As can be seen, the largest single element in the ‘pre-HS2’ connectivity package is a circuitous £470 million tramway between Birmingham and Bickenhill HS2 station, routed via Chelmsley Wood. However, plans for a tram between Bickenhill HS2 and Coventry seem to have disappeared. The Chelmsley Wood Midland Metro is supposed to have a benefit/cost in excess of 2, which ought to trigger extremely careful scrutiny. Needless to say, no economic analysis seems to be available.
The ‘post-HS2’ connectivity proposals include various ‘Sprint’ bus rapid transit routes (such as on the A34 Walsall to Birmingham and between Bickenhill HS2 and Coleshill Parkway), extension of rail service to Aldridge, and Shrewsbury to Wolverhampton rail electrification.
Soon after the Midland Metro tramway opened in 1999, evidence of shoddy design and construction began to emerge. Ansaldo and Laing — the ‘A’ and the ‘L’ in the Altram consortium awarded the design-build-and-operate concession in 1995 — had effectively abandoned the tramway as early as 2002, leaving the remaining participant, Travel West Midlands, to pick up the operating losses (the Metro has never come close to carrying the 15 million passengers per annum originally expected).
In a desperate bid to stop TWM handing back the keys, Centro renegotiated the operating concession (the full terms of which have never been made public). The overhead lines had to be completely replaced, years early, at public expense, and the original “rubbish” trams are now being placed in store at Long Marston.
It has also transpired that the building of the street section between Wolverhampton and Priestfield was bodged, resulting in the need for early replacement of the track. During those replacement works in 2014, it was found the tramway had been built over unstable and potentially dangerous mine workings, which has resulted in continued closure of the northern extremity.
Work progresses on replacing tram track in Wolverhampton
The laying of new Metro tram tracks over former mineworkings in Wolverhampton city centre has resumed after engineers devised a way of tackling the unstable and potentially dangerous site.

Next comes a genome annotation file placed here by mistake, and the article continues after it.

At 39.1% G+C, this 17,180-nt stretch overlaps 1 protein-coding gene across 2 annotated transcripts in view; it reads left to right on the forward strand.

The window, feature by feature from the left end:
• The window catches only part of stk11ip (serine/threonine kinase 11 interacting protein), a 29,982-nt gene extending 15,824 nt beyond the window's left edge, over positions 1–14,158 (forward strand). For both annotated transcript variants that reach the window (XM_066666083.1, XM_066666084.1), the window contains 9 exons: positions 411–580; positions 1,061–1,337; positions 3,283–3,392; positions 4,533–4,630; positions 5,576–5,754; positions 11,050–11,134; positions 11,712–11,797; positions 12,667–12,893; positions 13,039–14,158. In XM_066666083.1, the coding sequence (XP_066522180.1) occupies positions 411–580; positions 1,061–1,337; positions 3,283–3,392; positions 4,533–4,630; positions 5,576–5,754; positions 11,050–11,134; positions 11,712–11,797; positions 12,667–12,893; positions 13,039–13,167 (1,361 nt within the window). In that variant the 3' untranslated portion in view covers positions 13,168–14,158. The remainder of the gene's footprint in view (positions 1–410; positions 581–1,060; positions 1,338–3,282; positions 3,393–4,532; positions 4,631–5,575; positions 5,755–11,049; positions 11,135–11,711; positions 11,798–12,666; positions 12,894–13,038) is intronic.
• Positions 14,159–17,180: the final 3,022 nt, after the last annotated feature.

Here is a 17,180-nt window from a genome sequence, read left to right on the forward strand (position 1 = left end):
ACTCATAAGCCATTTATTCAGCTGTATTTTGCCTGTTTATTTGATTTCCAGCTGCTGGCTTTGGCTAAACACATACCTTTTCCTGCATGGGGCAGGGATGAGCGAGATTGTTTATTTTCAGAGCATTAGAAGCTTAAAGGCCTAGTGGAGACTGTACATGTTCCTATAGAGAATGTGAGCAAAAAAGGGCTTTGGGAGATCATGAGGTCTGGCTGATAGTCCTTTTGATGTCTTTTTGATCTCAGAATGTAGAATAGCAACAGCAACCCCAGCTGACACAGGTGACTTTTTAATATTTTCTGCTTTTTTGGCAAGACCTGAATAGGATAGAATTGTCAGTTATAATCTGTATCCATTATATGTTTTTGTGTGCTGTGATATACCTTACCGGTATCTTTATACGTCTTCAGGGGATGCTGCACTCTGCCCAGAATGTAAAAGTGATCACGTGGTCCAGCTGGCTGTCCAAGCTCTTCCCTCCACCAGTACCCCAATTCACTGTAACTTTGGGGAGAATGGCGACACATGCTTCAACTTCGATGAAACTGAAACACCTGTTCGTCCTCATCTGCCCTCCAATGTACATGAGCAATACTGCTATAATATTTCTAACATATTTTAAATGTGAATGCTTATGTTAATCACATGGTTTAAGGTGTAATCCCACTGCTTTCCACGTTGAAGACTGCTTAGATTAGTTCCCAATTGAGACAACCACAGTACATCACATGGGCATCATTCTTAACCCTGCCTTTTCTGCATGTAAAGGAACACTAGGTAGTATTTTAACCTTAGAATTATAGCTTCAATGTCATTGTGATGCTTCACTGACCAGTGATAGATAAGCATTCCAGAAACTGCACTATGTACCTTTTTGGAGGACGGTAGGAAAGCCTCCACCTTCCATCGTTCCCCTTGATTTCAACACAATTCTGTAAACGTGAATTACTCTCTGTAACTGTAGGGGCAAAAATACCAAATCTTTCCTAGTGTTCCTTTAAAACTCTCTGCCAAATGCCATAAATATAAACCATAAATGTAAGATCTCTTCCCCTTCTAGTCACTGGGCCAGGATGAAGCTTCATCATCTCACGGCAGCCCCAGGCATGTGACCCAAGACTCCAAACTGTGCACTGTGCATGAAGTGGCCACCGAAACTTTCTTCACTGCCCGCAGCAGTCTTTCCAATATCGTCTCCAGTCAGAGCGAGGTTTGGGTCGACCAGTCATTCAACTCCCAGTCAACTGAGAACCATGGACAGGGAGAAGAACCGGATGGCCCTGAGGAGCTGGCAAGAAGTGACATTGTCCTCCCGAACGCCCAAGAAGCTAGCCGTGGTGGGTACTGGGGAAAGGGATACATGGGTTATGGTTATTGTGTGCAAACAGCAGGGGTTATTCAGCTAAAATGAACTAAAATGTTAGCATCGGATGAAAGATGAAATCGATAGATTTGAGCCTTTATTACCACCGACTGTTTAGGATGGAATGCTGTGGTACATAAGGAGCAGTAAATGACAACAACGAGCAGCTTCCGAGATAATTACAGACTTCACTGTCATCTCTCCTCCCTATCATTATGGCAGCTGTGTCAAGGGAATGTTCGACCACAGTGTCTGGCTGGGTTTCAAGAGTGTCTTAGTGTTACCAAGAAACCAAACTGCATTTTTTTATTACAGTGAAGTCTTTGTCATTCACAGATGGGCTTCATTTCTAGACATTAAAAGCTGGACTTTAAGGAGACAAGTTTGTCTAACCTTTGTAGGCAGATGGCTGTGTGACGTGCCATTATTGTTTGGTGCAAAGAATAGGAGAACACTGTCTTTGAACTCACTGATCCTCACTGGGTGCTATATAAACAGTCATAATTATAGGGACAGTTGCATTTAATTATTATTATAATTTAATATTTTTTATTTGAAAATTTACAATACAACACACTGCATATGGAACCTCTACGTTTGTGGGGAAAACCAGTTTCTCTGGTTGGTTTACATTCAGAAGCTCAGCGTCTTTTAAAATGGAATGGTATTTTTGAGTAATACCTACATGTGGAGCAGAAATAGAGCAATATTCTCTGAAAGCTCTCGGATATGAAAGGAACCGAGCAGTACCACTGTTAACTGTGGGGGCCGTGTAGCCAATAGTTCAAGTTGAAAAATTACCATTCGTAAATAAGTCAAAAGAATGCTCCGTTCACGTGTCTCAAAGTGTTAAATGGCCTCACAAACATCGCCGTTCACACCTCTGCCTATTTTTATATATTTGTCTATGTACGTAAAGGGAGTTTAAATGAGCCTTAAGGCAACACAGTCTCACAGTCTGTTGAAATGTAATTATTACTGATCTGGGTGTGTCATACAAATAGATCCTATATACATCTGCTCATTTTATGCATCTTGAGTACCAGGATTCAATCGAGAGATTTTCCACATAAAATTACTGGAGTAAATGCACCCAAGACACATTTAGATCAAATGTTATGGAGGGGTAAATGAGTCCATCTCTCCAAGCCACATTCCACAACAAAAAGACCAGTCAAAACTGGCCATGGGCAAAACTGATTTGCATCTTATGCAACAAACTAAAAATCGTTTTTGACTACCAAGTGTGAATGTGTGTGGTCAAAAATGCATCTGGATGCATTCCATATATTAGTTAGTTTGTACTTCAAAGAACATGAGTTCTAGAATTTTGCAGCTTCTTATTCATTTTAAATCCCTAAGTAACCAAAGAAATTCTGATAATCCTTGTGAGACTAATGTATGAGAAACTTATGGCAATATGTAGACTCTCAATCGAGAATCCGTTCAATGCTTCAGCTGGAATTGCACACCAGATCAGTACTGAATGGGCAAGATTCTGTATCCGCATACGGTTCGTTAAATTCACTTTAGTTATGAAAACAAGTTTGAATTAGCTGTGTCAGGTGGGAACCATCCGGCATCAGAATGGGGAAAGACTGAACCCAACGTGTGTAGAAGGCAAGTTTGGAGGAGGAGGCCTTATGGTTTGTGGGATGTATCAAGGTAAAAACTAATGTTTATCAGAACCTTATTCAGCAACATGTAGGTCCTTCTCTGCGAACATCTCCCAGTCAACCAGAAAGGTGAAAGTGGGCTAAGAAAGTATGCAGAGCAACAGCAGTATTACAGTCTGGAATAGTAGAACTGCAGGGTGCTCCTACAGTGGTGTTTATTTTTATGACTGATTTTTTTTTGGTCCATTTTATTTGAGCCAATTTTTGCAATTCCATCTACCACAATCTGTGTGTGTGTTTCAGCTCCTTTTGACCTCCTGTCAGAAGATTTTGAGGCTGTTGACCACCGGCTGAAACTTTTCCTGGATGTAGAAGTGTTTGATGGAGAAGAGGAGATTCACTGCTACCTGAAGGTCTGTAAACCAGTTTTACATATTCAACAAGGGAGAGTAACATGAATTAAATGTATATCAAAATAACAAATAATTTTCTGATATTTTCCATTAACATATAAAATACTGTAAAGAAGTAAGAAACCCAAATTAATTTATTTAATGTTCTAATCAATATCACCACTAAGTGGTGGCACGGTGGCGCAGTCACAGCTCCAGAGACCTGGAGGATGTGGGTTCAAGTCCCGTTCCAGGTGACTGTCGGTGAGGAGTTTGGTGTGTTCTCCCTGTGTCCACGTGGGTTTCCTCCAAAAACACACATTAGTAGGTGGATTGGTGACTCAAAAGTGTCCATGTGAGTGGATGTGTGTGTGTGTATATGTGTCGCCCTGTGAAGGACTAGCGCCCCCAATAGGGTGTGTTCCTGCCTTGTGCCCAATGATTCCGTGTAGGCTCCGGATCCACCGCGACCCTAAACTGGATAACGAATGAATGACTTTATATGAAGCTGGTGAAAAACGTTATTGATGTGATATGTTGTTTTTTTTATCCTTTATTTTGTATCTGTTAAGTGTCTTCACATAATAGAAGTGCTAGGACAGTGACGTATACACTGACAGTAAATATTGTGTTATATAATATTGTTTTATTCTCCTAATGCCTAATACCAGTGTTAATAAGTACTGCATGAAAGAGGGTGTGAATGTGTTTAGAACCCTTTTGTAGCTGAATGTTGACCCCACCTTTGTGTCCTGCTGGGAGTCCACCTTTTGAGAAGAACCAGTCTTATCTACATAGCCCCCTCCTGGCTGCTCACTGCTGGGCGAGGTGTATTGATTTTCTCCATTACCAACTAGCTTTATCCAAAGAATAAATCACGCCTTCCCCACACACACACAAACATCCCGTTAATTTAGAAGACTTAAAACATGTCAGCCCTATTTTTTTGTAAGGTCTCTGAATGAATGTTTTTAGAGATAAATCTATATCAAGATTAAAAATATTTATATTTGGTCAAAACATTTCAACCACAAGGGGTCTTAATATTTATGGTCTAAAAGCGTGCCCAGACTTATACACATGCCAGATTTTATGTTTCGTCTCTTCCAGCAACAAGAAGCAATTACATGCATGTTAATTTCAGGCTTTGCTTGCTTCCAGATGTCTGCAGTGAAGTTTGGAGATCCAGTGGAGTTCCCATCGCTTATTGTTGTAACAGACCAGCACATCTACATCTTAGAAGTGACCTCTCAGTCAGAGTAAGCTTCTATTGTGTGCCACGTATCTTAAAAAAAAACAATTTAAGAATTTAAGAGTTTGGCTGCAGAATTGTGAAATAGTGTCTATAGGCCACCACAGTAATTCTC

They were uncovered on the A41 Bilston Road between the junctions with Steelhouse Lane and Hospital Street in November as work progressed on replacing worn out tram tracks.
After intensive efforts to find a safe way of building over the mine, work is now underway with tram services scheduled to resume running into the St George’s terminus in March.
The old mineworkings were up to 40ft feet deep and filled with loose, uncompacted building rubble.
The old workings, which are up to 12m (40ft) deep, 55m (180ft) long and 20m (65ft) wide, are thought to date as far back as the Industrial Revolution, when coal and iron ore was mined extensively across the Black Country.
Centro, the region’s public transport co-ordinator which is behind the £4.5m track improvement scheme, consulted with specialist engineering consultants to assess how best to deal with them.
It also sought advice from other light rail systems in the UK and around the world to see if they had ever dealt with a similar problem and to identify the best solution.
Engineers have now devised a solution consisting of a geo-textile membrane and geogrid to stabilise the ground, in between layers of compacted hardcore and capped with a reinforced 5m wide concrete slab running through the 55m length of the workings.
Midland Metro programme director Paul Griffiths said at some point down the years the workings had been filled in with old building rubble then covered over without being marked on any known map or documents.
“The problem was that rubble was not compacted down, it was thrown in loose and covered over, and over time loose rubble shifts and creates voids,” he said.
“Having installed a modern new crossover south of The Royal we came to remove the foundation from the previous crossover and that’s when we found the mine workings.
“We had undertaken ground investigation in advance of the works including using ground penetrating radar, but this did not identify all the issues.
“It was only when we were able to open up the ground and make a full analysis that the sheer scale of the problem became clear.”
The timetable had already been hit by the discovery of unmarked public utility pipes and the discovery that the original track slab was not as strong as designed and required additional work to ensure it does not deteriorate in the future.
Originally planned to open in November, The Royal opened the following month.
However an announcement on when services would resume to St George’s could not be made until the evaluation of the workings and design of a solution was completed.
That happened this week (January 26-30) following intensive ground investigation and design work over Christmas and New Year.
Mr Griffiths said: “The design of the solution has been complicated by the location between the two carriageways of Bilston Road.
“This has prevented the material from simply being dug out as it could have damaged the integrity of the road.”
While this took place, rebuilding work of the new St George’s terminus was accelerated and new track laid heading out to The Royal.
Cllr Roger Horton, Centro lead member for rail, said: “The delays have been incredibly frustrating and we recognise the impact they have had on users of the Midland Metro for which we apologise.
“However these works have had to be done. An operational tram system has to have secure foundations, and now that this is being done the Midland Metro will provide Wolverhampton with a system it can be proud of for years to come.”
The original contractors pulled the wool over Centro’s eyes, resulting in huge costs for the public purse.